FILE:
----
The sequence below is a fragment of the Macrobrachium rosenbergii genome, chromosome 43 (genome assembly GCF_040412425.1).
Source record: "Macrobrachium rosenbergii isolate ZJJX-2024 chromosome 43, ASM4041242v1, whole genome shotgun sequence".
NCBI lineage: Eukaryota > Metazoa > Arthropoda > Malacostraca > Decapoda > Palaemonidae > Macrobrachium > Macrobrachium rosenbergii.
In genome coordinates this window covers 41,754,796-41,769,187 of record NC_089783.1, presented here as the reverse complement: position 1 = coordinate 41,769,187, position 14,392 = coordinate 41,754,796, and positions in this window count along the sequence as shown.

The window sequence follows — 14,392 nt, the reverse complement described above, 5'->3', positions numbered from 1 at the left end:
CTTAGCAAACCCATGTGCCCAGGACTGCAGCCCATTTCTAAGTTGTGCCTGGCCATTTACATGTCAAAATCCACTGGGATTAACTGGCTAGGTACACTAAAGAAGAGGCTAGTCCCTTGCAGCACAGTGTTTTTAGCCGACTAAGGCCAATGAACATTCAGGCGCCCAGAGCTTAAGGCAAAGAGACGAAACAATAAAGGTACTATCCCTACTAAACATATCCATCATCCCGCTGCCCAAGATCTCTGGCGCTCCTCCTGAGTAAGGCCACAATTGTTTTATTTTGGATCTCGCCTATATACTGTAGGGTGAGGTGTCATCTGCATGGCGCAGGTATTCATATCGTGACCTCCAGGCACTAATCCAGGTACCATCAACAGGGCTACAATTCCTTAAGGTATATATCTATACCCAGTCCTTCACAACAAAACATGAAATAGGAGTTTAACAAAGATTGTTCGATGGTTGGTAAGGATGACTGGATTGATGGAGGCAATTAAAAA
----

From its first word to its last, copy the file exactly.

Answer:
The sequence below is a fragment of the Macrobrachium rosenbergii genome, chromosome 43 (genome assembly GCF_040412425.1).
Source record: "Macrobrachium rosenbergii isolate ZJJX-2024 chromosome 43, ASM4041242v1, whole genome shotgun sequence".
NCBI lineage: Eukaryota > Metazoa > Arthropoda > Malacostraca > Decapoda > Palaemonidae > Macrobrachium > Macrobrachium rosenbergii.
In genome coordinates this window covers 41,754,796-41,769,187 of record NC_089783.1, presented here as the reverse complement: position 1 = coordinate 41,769,187, position 14,392 = coordinate 41,754,796, and positions in this window count along the sequence as shown.

The window sequence follows — 14,392 nt, the reverse complement described above, 5'->3', positions numbered from 1 at the left end:
CTTAGCAAACCCATGTGCCCAGGACTGCAGCCCATTTCTAAGTTGTGCCTGGCCATTTACATGTCAAAATCCACTGGGATTAACTGGCTAGGTACACTAAAGAAGAGGCTAGTCCCTTGCAGCACAGTGTTTTTAGCCGACTAAGGCCAATGAACATTCAGGCGCCCAGAGCTTAAGGCAAAGAGACGAAACAATAAAGGTACTATCCCTACTAAACATATCCATCATCCCGCTGCCCAAGATCTCTGGCGCTCCTCCTGAGTAAGGCCACAATTGTTTTATTTTGGATCTCGCCTATATACTGTAGGGTGAGGTGTCATCTGCATGGCGCAGGTATTCATATCGTGACCTCCAGGCACTAATCCAGGTACCATCAACAGGGCTACAATTCCTTAAGGTATATATCTATACCCAGTCCTTCACAACAAAACATGAAATAGGAGTTTAACAAAGATTGTTCGATGGTTGGTAAGGATGACTGGATTGATGGAGGCAATTAAAAA